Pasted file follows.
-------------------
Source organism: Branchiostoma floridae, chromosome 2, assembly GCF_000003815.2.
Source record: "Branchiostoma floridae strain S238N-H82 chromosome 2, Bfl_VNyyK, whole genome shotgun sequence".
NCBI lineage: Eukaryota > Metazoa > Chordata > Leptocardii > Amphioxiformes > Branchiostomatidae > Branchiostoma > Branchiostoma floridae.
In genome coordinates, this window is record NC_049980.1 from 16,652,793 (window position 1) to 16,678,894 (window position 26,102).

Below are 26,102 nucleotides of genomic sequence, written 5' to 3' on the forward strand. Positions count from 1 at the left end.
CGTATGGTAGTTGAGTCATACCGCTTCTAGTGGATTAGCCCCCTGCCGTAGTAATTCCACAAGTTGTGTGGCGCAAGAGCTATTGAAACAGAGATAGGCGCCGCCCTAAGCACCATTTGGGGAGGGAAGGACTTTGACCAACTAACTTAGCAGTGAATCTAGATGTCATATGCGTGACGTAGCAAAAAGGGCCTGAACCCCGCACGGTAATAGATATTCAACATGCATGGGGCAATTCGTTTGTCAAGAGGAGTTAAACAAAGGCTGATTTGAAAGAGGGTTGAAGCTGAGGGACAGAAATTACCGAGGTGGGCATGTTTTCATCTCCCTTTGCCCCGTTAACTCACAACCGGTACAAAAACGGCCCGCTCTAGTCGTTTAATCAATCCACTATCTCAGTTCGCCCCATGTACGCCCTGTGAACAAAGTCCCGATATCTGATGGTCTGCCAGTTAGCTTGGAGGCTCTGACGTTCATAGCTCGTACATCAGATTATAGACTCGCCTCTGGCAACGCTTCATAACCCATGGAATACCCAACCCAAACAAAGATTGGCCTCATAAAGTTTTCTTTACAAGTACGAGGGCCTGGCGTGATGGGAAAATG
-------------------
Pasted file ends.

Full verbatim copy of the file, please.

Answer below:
Source organism: Branchiostoma floridae, chromosome 2, assembly GCF_000003815.2.
Source record: "Branchiostoma floridae strain S238N-H82 chromosome 2, Bfl_VNyyK, whole genome shotgun sequence".
NCBI lineage: Eukaryota > Metazoa > Chordata > Leptocardii > Amphioxiformes > Branchiostomatidae > Branchiostoma > Branchiostoma floridae.
In genome coordinates, this window is record NC_049980.1 from 16,652,793 (window position 1) to 16,678,894 (window position 26,102).

Below are 26,102 nucleotides of genomic sequence, written 5' to 3' on the forward strand. Positions count from 1 at the left end.
CGTATGGTAGTTGAGTCATACCGCTTCTAGTGGATTAGCCCCCTGCCGTAGTAATTCCACAAGTTGTGTGGCGCAAGAGCTATTGAAACAGAGATAGGCGCCGCCCTAAGCACCATTTGGGGAGGGAAGGACTTTGACCAACTAACTTAGCAGTGAATCTAGATGTCATATGCGTGACGTAGCAAAAAGGGCCTGAACCCCGCACGGTAATAGATATTCAACATGCATGGGGCAATTCGTTTGTCAAGAGGAGTTAAACAAAGGCTGATTTGAAAGAGGGTTGAAGCTGAGGGACAGAAATTACCGAGGTGGGCATGTTTTCATCTCCCTTTGCCCCGTTAACTCACAACCGGTACAAAAACGGCCCGCTCTAGTCGTTTAATCAATCCACTATCTCAGTTCGCCCCATGTACGCCCTGTGAACAAAGTCCCGATATCTGATGGTCTGCCAGTTAGCTTGGAGGCTCTGACGTTCATAGCTCGTACATCAGATTATAGACTCGCCTCTGGCAACGCTTCATAACCCATGGAATACCCAACCCAAACAAAGATTGGCCTCATAAAGTTTTCTTTACAAGTACGAGGGCCTGGCGTGATGGGAAAATG